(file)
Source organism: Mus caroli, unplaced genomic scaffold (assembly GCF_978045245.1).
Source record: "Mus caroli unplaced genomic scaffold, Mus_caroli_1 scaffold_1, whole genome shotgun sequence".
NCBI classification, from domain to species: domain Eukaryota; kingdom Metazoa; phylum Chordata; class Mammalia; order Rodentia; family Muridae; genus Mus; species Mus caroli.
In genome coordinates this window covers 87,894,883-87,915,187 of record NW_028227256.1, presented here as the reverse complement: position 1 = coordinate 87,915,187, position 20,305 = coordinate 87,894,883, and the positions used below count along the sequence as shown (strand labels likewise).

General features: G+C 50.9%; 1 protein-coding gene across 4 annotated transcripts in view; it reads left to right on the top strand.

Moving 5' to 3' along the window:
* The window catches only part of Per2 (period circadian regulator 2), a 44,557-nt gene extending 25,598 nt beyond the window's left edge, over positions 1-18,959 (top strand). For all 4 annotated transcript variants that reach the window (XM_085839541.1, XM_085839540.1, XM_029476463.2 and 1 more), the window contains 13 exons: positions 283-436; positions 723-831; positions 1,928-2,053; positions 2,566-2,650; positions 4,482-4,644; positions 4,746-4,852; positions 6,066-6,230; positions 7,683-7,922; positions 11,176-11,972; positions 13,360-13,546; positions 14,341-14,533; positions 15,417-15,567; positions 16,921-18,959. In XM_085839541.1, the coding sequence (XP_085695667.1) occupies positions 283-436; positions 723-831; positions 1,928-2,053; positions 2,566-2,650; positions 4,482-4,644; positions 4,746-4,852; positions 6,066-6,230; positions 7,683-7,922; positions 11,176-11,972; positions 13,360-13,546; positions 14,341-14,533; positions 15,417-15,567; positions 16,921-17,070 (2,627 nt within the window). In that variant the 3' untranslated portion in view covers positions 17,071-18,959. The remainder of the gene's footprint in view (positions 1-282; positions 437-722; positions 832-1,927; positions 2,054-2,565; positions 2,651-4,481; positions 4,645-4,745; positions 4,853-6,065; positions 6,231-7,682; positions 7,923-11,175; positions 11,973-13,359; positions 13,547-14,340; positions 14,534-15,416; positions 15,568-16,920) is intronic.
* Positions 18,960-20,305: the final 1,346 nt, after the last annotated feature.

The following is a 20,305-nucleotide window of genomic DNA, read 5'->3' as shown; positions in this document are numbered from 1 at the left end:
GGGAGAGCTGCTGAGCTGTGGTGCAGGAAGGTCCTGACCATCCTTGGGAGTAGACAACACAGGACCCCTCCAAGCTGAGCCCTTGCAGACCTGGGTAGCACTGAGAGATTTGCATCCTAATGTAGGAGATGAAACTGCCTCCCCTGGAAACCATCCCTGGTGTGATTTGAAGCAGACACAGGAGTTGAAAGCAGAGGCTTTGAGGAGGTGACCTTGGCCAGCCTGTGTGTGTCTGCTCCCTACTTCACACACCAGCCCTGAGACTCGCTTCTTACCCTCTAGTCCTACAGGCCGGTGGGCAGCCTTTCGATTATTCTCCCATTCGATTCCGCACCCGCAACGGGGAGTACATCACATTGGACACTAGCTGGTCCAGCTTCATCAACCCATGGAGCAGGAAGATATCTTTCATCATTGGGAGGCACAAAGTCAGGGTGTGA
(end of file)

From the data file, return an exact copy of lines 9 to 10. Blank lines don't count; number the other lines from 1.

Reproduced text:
The following is a 20,305-nucleotide window of genomic DNA, read 5'->3' as shown; positions in this document are numbered from 1 at the left end:
GGGAGAGCTGCTGAGCTGTGGTGCAGGAAGGTCCTGACCATCCTTGGGAGTAGACAACACAGGACCCCTCCAAGCTGAGCCCTTGCAGACCTGGGTAGCACTGAGAGATTTGCATCCTAATGTAGGAGATGAAACTGCCTCCCCTGGAAACCATCCCTGGTGTGATTTGAAGCAGACACAGGAGTTGAAAGCAGAGGCTTTGAGGAGGTGACCTTGGCCAGCCTGTGTGTGTCTGCTCCCTACTTCACACACCAGCCCTGAGACTCGCTTCTTACCCTCTAGTCCTACAGGCCGGTGGGCAGCCTTTCGATTATTCTCCCATTCGATTCCGCACCCGCAACGGGGAGTACATCACATTGGACACTAGCTGGTCCAGCTTCATCAACCCATGGAGCAGGAAGATATCTTTCATCATTGGGAGGCACAAAGTCAGGGTGTGA